Tuesday, November 5, 2013

Sadie's Passport, More About Doctors, and Sadie as a Pumpkin!

Since I haven't posted in awhile, I'm gonna give quick updates on a couple of things. First of all, Sadie's passport came! It only took about a week and a day to get here, so we were able to book our tickets to America! We will be there from Dec. 23 until Jan 9, making a sort of whirlwind tour. We are also going to get Sadie baptised while we are there, which I'll post more details about once things are a bit more firmly planned.

Yesterday, I learned a few more ways in which going to the doctor here is different from in America. I needed to get another prescription. I had told the doctor I had enough for three months, but I miscounted/didn't do math right and really only had enough for like, one month. She has these open office hours on Mondays, so I went to go and ask for another prescription. For some reason, I didn't bring my Nook--the only explanation I can think of is that I didn't think it would take that long and I wanted to go to the store afterwards and didn't want to carry as much. Also my phone was dying. So, for the two hours that I sat there waiting, I had basically nothing to do. There was a TV with mostly like, ads for medicine or like "do you have this problem?" type features (and a weird children's cartoon about animals picking their noses...) but anyway, it was not the most fun wait I've ever had. So then when I got in there and explained what I needed, she said, "Oh you just need a prescription? You don't need to wait to see me, you can just ask for it at reception." WHAT?!

I was trying to figure out if there were some way I could have known this. I asked Hunter, and we both agreed that we didn't really know of a circumstance in America where you could acquire a new prescription without actually talking to a doctor. As I think I mentioned before, the prescriptions aren't hand-written here; they are typed out. So I guess the front desk just has a record of your prescription that you can go get. She did say that I had to see her every three months, like, I couldn't just indefinitely get prescriptions without ever talking to her again. But still. It was frustrating but ultimately I was just glad I was able to get the medicine.

Another super weird thing that happens at the doctor here is in the waiting room. In the office I was in, there were at least 15 people waiting at any given time. Whenever someone new walked in, he would say, "Morgen," and like everyone in the waiting room would say it back. Then when someone left, he'd say, "Aufwiedersehen," and there would be a chorus of "Aufwiedersehens" from the room. These people did not know each other. It's apparently just acceptable here to greet people you don't know in a doctor's office. I feel like in America, that kind of place is just a bit personal for random greetings, especially since it's like a mental health place. I think I'd feel weird about saying hi or bye but I guess it's just what they do here.

So on Halloween we went to meet up with some other English-speaking Aachen parents. My hope was to put Sadie in her pumpkin costume, but we put it on her and it was just way too big. But we did manage to take a picture:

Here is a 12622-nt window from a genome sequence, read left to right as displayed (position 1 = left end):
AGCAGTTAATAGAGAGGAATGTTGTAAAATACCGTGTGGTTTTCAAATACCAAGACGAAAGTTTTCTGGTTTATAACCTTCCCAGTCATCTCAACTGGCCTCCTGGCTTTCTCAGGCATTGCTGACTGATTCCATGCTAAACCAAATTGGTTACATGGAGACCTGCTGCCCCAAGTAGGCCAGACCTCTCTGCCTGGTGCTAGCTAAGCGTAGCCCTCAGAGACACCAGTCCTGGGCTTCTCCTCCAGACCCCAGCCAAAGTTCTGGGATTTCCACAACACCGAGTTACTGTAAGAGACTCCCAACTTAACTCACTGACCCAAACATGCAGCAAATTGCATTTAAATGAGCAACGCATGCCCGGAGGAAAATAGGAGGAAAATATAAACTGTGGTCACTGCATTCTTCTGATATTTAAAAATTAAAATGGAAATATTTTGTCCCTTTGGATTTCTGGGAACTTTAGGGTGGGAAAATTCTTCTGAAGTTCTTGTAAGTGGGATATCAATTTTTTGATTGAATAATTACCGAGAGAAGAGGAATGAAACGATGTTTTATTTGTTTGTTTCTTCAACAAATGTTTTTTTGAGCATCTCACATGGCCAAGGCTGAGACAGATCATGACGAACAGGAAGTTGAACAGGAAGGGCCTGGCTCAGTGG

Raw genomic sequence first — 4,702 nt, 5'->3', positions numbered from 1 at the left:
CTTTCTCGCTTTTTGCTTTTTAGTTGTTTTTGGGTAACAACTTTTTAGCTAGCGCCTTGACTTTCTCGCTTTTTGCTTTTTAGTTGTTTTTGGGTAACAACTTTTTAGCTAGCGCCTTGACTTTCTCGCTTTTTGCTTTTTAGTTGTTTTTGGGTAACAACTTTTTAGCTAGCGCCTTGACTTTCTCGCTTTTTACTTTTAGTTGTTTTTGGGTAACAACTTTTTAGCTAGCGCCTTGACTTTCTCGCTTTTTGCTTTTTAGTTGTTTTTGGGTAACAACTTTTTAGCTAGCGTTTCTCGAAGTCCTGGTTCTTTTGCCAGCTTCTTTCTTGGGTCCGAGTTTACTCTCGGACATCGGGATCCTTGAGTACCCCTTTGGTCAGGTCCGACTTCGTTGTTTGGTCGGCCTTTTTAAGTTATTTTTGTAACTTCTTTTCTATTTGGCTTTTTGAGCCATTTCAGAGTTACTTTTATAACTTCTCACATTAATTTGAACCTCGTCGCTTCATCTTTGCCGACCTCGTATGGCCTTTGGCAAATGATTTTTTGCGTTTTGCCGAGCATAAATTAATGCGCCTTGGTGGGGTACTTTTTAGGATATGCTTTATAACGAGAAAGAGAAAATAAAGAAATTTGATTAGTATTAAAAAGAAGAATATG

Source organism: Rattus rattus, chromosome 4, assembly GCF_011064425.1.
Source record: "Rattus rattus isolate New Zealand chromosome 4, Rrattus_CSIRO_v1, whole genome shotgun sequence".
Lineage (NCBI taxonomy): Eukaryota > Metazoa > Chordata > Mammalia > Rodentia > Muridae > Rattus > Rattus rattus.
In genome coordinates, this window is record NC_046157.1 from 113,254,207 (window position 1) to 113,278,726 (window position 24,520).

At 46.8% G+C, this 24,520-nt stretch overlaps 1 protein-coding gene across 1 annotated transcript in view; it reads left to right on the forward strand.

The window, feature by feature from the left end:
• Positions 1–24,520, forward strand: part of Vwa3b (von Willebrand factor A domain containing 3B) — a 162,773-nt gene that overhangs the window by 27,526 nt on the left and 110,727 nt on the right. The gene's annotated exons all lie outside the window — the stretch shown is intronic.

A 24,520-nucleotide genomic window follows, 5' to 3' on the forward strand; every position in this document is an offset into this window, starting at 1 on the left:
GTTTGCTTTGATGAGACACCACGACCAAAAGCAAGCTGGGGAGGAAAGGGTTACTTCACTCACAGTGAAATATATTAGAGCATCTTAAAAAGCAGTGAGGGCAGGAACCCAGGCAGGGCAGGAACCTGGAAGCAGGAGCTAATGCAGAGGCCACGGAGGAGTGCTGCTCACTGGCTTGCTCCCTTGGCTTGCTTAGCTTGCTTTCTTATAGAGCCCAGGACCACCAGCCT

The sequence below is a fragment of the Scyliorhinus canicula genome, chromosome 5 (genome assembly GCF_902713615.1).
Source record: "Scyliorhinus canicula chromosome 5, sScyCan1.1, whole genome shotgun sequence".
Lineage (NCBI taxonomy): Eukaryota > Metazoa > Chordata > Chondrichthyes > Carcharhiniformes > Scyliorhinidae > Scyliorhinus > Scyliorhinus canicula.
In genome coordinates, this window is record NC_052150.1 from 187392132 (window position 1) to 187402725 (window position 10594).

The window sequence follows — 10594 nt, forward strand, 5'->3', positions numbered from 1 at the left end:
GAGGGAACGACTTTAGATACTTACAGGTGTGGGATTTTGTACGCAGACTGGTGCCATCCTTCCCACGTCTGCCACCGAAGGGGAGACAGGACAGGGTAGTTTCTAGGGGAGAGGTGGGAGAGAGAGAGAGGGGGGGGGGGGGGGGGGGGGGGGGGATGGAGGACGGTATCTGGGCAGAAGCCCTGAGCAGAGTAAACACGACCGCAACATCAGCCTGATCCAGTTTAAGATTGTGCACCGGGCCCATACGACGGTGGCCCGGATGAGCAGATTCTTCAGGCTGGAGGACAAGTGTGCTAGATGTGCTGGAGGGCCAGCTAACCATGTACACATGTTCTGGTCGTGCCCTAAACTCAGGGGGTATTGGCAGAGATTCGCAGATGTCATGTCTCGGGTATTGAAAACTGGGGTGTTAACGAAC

The picture doesn't quite convey how huge this is on her. I had to sort of prop the hat back to make her face visible. So we ended up taking her in a different Halloween-y outfit.

Actually she was just wearing a white shirt with the skirt thing, and she wasn't wearing the socks because they were so big they just fell off her feet. But I'm not sure I have pictures from that day so this is close enough. The next one is a picture of Sadie doing something we hope she never does in public, at least in Germany:

And here's one more just for fun:
That's it for now!


  1. Great post as usual!!! I love hearing about the ins and outs of your life in Germany - so interesting!!!

  2. Just catching up on back issues :-)

    What you're talking about with the Rx sounds like the refills we have in the US. With non-controlled substances the doctor can just write you an Rx with some number of refills. The best example I can think of is with birth control pills where the doctor has to see you for you to get the pills in the first place, but they write a prescription that includes like 5 additional refills. You don't have to go back to see the doctor the next month to get another Rx, you just call the pharmacy and they look at the record of the prescription on their computer and say "yeah, okay, you still have 5 refills to use by xx-xx-xxxx date"

    This applies to lots of meds that you'll have to take on a regular basis, not including the serious pain meds. A prescription pad usually includes a couple numbers at the bottom, where the doctor just circles the number of refills you can get.

  3. Also, even though the Rx form you take to the pharmacy is often handwritten, basically all doctors have computer records of your prescriptions here too. So they could, in theory, do the same thing here, but typically if you're out of refills, that's because the doctor wants to see you again at that time, make sure the medicine is still working for you, that they don't need to change dosage or anything, etc...

    But as long as you still have refills, you don't even have to go to the office and get the Rx from reception